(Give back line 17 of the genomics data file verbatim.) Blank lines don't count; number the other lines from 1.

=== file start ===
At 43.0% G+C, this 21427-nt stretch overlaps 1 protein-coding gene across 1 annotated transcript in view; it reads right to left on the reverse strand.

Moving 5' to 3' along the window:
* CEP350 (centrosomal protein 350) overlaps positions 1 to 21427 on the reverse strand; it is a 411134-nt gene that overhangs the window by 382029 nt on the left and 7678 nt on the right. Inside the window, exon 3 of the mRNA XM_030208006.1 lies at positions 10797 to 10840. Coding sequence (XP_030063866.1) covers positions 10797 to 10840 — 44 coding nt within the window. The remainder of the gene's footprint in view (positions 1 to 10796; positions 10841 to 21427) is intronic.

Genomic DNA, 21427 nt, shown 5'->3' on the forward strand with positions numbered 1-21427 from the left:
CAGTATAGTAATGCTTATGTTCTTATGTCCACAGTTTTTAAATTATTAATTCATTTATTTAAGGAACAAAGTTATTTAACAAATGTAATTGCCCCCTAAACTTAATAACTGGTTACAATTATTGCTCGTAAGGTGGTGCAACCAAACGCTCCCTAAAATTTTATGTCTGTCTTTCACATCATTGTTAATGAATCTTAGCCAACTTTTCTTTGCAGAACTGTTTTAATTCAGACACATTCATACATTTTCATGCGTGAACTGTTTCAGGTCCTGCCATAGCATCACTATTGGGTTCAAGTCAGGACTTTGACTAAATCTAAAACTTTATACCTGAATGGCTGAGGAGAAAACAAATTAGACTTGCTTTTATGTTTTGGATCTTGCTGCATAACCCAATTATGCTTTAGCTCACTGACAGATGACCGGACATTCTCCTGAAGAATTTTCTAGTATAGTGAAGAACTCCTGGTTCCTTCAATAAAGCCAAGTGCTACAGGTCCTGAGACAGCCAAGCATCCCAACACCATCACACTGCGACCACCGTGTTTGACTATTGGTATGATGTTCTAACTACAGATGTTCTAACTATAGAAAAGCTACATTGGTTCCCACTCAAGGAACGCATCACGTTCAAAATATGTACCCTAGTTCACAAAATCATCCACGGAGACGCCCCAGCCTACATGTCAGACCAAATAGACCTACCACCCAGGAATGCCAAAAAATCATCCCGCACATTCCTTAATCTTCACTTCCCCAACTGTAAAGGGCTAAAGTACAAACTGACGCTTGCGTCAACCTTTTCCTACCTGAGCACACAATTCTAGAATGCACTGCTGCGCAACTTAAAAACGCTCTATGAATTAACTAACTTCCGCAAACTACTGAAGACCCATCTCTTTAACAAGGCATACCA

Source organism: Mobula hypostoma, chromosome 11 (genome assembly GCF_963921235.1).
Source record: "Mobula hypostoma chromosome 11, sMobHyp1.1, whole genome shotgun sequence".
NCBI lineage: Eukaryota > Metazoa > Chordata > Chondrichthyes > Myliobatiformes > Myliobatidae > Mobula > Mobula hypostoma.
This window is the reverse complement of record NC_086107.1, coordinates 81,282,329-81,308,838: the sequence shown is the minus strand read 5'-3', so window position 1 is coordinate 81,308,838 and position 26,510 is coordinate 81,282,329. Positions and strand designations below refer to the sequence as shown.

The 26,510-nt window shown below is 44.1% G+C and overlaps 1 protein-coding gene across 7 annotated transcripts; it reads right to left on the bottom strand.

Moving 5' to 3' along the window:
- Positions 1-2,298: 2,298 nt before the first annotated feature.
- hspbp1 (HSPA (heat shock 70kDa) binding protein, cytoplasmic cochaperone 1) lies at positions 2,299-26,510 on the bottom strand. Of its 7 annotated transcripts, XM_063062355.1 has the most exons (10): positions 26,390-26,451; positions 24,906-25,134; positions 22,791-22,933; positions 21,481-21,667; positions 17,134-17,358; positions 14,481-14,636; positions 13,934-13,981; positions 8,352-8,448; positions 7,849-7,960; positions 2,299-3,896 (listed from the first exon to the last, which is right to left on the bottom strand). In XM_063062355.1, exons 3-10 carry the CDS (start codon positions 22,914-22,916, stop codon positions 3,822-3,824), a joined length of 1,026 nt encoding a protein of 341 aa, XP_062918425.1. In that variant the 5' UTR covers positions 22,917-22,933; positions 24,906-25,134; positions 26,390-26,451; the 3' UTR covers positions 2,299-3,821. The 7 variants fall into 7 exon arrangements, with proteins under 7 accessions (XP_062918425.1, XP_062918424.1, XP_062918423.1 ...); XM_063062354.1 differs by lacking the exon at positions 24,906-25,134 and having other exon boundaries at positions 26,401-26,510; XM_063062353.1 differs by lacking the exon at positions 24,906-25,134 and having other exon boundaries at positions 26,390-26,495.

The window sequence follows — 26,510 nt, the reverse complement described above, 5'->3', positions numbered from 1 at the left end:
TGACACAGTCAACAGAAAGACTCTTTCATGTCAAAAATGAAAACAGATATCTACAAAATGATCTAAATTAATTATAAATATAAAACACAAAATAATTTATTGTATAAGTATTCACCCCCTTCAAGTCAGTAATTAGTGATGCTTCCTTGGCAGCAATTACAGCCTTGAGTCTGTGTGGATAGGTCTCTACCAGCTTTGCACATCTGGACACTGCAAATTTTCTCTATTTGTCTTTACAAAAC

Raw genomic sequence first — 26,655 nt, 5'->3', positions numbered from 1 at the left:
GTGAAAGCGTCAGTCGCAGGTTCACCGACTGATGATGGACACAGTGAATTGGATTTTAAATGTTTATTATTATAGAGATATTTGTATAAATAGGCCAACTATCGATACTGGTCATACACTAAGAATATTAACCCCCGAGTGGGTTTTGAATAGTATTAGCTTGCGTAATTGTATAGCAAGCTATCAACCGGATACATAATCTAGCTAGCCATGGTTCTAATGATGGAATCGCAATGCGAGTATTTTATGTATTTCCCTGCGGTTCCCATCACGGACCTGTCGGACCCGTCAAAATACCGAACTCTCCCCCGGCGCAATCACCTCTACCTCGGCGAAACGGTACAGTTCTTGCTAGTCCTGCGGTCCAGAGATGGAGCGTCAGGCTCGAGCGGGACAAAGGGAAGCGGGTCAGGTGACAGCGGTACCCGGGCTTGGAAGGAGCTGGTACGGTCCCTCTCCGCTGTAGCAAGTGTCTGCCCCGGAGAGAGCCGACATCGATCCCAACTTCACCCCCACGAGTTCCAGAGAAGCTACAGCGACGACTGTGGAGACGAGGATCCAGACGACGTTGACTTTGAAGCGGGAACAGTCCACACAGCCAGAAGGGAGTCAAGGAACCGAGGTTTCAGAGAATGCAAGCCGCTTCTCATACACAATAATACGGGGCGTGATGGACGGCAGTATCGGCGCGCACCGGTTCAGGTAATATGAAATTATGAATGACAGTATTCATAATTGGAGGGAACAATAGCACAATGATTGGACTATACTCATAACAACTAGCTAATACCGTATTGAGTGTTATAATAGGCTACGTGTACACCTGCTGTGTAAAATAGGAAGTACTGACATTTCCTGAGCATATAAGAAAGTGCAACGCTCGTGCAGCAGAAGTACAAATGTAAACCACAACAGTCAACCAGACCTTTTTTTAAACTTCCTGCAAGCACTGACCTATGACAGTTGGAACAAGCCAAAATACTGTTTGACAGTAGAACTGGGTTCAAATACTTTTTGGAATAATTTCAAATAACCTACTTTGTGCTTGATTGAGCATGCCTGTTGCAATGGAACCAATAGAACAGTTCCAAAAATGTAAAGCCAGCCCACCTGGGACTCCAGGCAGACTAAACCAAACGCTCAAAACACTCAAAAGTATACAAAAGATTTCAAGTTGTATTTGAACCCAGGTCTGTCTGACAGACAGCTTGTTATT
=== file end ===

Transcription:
GTGAAAGCGTCAGTCGCAGGTTCACCGACTGATGATGGACACAGTGAATTGGATTTTAAATGTTTATTATTATAGAGATATTTGTATAAATAGGCCAACTATCGATACTGGTCATACACTAAGAATATTAACCCCCGAGTGGGTTTTGAATAGTATTAGCTTGCGTAATTGTATAGCAAGCTATCAACCGGATACATAATCTAGCTAGCCATGGTTCTAATGATGGAATCGCAATGCGAGTATTTTATGTATTTCCCTGCGGTTCCCATCACGGACCTGTCGGACCCGTCAAAATACCGAACTCTCCCCCGGCGCAATCACCTCTACCTCGGCGAAACGGTACAGTTCTTGCTAGTCCTGCGGTCCAGAGATGGAGCGTCAGGCTCGAGCGGGACAAAGGGAAGCGGGTCAGGTGACAGCGGTACCCGGGCTTGGAAGGAGCTGGTACGGTCCCTCTCCGCTGTAGCAAGTGTCTGCCCCGGAGAGAGCCGACATCGATCCCAACTTCACCCCCACGAGTTCCAGAGAAGCTACAGCGACGACTGTGGAGACGAGGATCCAGACGACGTTGACTTTGAAGCGGGAACAGTCCACACAGCCAGAAGGGAGTCAAGGAACCGAGGTTTCAGAGAATGCAAGCCGCTTCTCATACACAATAATACGGGGCGTGATGGACGGCAGTATCGGCGCGCACCGGTTCAGGTAATATGAAATTATGAATGACAGTATTCATAATTGGAGGGAACAATAGCACAATGATTGGACTATACTCATAACAACTAGCTAATACCGTATTGAGTGTTATAATAGGCTACGTGTACACCTGCTGTGTAAAATAGGAAGTACTGACATTTCCTGAGCATATAAGAAAGTGCAACGCTCGTGCAGCAGAAGTACAAATGTAAACCACAACAGTCAACCAGACCTTTTTTTAAACTTCCTGCAAGCACTGACCTATGACAGTTGGAACAAGCCAAAATACTGTTTGACAGTAGAACTGGGTTCAAATACTTTTTGGAATAATTTCAAATAACCTACTTTGTGCTTGATTGAGCATGCCTGTTGCAATGGAACCAATAGAACAGTTCCAAAAATGTAAAGCCAGCCCACCTGGGACTCCAGGCAGACTAAACCAAACGCTCAAAACACTCAAAAGTATACAAAAGATTTCAAGTTGTATTTGAACCCAGGTCTGTCTGACAGACAGCTTGTTATT